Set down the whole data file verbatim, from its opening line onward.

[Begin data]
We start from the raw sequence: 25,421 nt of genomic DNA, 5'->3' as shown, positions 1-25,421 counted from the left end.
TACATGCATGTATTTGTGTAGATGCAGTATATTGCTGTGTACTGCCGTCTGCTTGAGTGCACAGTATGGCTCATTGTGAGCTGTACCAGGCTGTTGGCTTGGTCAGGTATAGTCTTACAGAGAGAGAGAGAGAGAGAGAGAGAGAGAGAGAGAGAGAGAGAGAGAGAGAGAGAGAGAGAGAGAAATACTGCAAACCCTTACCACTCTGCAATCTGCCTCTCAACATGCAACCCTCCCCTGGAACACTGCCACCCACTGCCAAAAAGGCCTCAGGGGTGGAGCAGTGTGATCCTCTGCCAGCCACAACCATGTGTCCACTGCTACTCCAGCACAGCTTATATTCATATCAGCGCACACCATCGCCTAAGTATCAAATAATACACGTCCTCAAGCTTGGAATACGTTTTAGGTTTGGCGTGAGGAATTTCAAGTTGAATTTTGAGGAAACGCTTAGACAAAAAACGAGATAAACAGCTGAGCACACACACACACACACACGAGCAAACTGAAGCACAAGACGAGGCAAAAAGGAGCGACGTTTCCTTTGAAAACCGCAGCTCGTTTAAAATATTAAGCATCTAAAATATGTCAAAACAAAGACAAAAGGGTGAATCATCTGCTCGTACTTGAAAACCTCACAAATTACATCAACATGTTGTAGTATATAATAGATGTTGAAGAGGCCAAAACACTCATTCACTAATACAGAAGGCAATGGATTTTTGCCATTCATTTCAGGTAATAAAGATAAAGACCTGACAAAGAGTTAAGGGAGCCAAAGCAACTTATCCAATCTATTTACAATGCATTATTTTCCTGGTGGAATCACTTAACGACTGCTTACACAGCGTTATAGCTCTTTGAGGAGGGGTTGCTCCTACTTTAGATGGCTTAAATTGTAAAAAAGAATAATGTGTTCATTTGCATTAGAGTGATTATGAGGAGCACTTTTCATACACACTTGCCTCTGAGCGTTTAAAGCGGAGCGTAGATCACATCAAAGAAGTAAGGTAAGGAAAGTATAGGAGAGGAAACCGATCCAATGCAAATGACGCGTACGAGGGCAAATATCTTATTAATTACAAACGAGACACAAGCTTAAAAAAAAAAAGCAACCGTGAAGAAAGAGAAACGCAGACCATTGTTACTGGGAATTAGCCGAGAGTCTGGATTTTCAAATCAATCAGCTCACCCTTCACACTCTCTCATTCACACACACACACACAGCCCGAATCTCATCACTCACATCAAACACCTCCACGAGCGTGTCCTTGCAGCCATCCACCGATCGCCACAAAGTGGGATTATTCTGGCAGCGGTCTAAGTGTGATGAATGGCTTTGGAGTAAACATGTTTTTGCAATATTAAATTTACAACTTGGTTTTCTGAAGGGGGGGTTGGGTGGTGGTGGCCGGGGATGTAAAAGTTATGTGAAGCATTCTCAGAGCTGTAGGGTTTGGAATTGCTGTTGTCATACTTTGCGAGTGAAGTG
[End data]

We start from the raw sequence: 25,421 nt of genomic DNA, 5'->3' as shown, positions 1-25,421 counted from the left end.
TACATGCATGTATTTGTGTAGATGCAGTATATTGCTGTGTACTGCCGTCTGCTTGAGTGCACAGTATGGCTCATTGTGAGCTGTACCAGGCTGTTGGCTTGGTCAGGTATAGTCTTACAGAGAGAGAGAGAGAGAGAGAGAGAGAGAGAGAGAGAGAGAGAGAGAGAGAGAGAGAGAGAGAGAAATACTGCAAACCCTTACCACTCTGCAATCTGCCTCTCAACATGCAACCCTCCCCTGGAACACTGCCACCCACTGCCAAAAAGGCCTCAGGGGTGGAGCAGTGTGATCCTCTGCCAGCCACAACCATGTGTCCACTGCTACTCCAGCACAGCTTATATTCATATCAGCGCACACCATCGCCTAAGTATCAAATAATACACGTCCTCAAGCTTGGAATACGTTTTAGGTTTGGCGTGAGGAATTTCAAGTTGAATTTTGAGGAAACGCTTAGACAAAAAACGAGATAAACAGCTGAGCACACACACACACACACACGAGCAAACTGAAGCACAAGACGAGGCAAAAAGGAGCGACGTTTCCTTTGAAAACCGCAGCTCGTTTAAAATATTAAGCATCTAAAATATGTCAAAACAAAGACAAAAGGGTGAATCATCTGCTCGTACTTGAAAACCTCACAAATTACATCAACATGTTGTAGTATATAATAGATGTTGAAGAGGCCAAAACACTCATTCACTAATACAGAAGGCAATGGATTTTTGCCATTCATTTCAGGTAATAAAGATAAAGACCTGACAAAGAGTTAAGGGAGCCAAAGCAACTTATCCAATCTATTTACAATGCATTATTTTCCTGGTGGAATCACTTAACGACTGCTTACACAGCGTTATAGCTCTTTGAGGAGGGGTTGCTCCTACTTTAGATGGCTTAAATTGTAAAAAAGAATAATGTGTTCATTTGCATTAGAGTGATTATGAGGAGCACTTTTCATACACACTTGCCTCTGAGCGTTTAAAGCGGAGCGTAGATCACATCAAAGAAGTAAGGTAAGGAAAGTATAGGAGAGGAAACCGATCCAATGCAAATGACGCGTACGAGGGCAAATATCTTATTAATTACAAACGAGACACAAGCTTAAAAAAAAAAAGCAACCGTGAAGAAAGAGAAACGCAGACCATTGTTACTGGGAATTAGCCGAGAGTCTGGATTTTCAAATCAATCAGCTCACCCTTCACACTCTCTCATTCACACACACACACACAGCCCGAATCTCATCACTCACATCAAACACCTCCACGAGCGTGTCCTTGCAGCCATCCACCGATCGCCACAAAGTGGGATTATTCTGGCAGCGGTCTAAGTGTGATGAATGGCTTTGGAGTAAACATGTTTTTGCAATATTAAATTTACAACTTGGTTTTCTGAAGGGGGGGTTGGGTGGTGGTGGCCGGGGATGTAAAAGTTATGTGAAGCATTCTCAGAGCTGTAGGGTTTGGAATTGCTGTTGTCATACTTTGCGAGTGAAGTG